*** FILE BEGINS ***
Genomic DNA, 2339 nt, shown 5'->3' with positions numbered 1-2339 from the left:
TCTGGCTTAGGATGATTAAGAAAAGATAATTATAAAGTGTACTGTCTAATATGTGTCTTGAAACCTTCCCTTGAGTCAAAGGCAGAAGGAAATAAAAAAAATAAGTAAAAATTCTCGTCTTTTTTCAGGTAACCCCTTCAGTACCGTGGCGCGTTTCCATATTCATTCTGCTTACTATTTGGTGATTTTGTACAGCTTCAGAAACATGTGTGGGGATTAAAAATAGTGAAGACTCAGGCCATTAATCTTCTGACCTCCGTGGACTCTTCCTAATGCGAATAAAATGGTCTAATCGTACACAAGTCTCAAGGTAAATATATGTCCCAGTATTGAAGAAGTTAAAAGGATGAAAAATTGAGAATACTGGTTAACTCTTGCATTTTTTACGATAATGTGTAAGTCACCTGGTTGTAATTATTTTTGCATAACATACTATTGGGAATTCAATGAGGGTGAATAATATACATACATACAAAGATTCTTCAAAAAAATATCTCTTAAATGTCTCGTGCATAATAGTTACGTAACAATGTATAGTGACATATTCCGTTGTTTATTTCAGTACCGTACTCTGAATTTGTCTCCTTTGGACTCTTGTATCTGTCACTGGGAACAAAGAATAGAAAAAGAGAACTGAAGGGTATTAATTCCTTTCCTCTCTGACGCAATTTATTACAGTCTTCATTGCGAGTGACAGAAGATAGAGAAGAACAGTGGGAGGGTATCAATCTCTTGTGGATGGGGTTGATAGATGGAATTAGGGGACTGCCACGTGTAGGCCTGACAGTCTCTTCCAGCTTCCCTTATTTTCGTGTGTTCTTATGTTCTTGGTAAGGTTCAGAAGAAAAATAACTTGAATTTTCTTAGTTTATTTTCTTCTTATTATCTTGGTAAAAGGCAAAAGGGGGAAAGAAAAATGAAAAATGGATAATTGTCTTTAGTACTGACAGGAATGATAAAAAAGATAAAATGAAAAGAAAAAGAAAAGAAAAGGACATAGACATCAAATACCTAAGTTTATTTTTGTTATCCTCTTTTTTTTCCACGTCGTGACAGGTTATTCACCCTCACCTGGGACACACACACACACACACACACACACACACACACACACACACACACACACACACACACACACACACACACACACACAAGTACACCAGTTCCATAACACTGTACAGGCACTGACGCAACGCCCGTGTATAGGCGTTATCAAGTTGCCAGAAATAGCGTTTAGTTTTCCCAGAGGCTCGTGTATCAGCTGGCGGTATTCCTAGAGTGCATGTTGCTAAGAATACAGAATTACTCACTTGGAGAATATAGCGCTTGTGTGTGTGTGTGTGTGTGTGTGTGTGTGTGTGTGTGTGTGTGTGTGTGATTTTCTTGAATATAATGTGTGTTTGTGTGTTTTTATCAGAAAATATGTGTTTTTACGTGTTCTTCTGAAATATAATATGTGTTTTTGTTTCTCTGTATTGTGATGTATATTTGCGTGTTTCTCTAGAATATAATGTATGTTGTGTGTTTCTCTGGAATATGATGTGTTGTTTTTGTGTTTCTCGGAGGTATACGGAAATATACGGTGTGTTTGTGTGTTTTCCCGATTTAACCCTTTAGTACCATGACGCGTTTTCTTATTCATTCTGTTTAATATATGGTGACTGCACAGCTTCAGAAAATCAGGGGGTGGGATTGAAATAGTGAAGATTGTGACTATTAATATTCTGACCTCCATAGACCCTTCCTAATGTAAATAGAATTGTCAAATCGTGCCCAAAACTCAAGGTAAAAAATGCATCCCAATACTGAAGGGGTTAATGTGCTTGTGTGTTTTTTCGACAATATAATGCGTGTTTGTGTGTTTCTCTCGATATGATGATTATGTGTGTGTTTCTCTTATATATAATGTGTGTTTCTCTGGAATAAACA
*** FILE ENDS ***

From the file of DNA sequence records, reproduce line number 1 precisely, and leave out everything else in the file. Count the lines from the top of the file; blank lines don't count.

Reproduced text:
Genomic DNA, 2339 nt, shown 5'->3' with positions numbered 1-2339 from the left: